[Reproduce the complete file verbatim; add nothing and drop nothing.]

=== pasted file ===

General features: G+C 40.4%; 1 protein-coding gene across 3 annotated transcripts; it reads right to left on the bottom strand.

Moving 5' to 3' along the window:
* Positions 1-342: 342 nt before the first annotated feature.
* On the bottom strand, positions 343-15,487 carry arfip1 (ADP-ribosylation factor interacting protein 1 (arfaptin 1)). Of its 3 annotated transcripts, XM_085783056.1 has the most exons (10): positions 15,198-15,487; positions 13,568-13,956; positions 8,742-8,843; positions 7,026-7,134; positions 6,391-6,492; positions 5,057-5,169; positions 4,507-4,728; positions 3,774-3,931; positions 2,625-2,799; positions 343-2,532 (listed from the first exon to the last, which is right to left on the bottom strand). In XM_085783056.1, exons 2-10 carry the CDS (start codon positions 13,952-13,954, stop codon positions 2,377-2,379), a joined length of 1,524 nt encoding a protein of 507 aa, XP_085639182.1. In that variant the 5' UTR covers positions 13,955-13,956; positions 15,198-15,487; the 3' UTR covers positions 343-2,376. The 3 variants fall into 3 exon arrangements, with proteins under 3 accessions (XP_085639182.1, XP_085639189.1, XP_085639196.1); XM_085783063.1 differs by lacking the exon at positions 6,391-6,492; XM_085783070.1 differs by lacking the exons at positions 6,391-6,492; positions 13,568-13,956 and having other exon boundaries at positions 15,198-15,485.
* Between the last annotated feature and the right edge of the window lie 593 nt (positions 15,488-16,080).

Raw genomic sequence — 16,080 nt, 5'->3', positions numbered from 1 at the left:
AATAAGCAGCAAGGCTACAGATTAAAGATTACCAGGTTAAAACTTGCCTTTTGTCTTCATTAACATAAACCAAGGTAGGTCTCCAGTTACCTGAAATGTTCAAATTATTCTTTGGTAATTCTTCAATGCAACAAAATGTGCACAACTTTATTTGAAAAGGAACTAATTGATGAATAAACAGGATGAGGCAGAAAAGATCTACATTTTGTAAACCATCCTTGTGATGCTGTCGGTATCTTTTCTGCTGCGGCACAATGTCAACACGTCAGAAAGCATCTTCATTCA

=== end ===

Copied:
General features: G+C 40.4%; 1 protein-coding gene across 3 annotated transcripts; it reads right to left on the bottom strand.

Moving 5' to 3' along the window:
* Positions 1-342: 342 nt before the first annotated feature.
* On the bottom strand, positions 343-15,487 carry arfip1 (ADP-ribosylation factor interacting protein 1 (arfaptin 1)). Of its 3 annotated transcripts, XM_085783056.1 has the most exons (10): positions 15,198-15,487; positions 13,568-13,956; positions 8,742-8,843; positions 7,026-7,134; positions 6,391-6,492; positions 5,057-5,169; positions 4,507-4,728; positions 3,774-3,931; positions 2,625-2,799; positions 343-2,532 (listed from the first exon to the last, which is right to left on the bottom strand). In XM_085783056.1, exons 2-10 carry the CDS (start codon positions 13,952-13,954, stop codon positions 2,377-2,379), a joined length of 1,524 nt encoding a protein of 507 aa, XP_085639182.1. In that variant the 5' UTR covers positions 13,955-13,956; positions 15,198-15,487; the 3' UTR covers positions 343-2,376. The 3 variants fall into 3 exon arrangements, with proteins under 3 accessions (XP_085639182.1, XP_085639189.1, XP_085639196.1); XM_085783063.1 differs by lacking the exon at positions 6,391-6,492; XM_085783070.1 differs by lacking the exons at positions 6,391-6,492; positions 13,568-13,956 and having other exon boundaries at positions 15,198-15,485.
* Between the last annotated feature and the right edge of the window lie 593 nt (positions 15,488-16,080).

Raw genomic sequence — 16,080 nt, 5'->3', positions numbered from 1 at the left:
AATAAGCAGCAAGGCTACAGATTAAAGATTACCAGGTTAAAACTTGCCTTTTGTCTTCATTAACATAAACCAAGGTAGGTCTCCAGTTACCTGAAATGTTCAAATTATTCTTTGGTAATTCTTCAATGCAACAAAATGTGCACAACTTTATTTGAAAAGGAACTAATTGATGAATAAACAGGATGAGGCAGAAAAGATCTACATTTTGTAAACCATCCTTGTGATGCTGTCGGTATCTTTTCTGCTGCGGCACAATGTCAACACGTCAGAAAGCATCTTCATTCA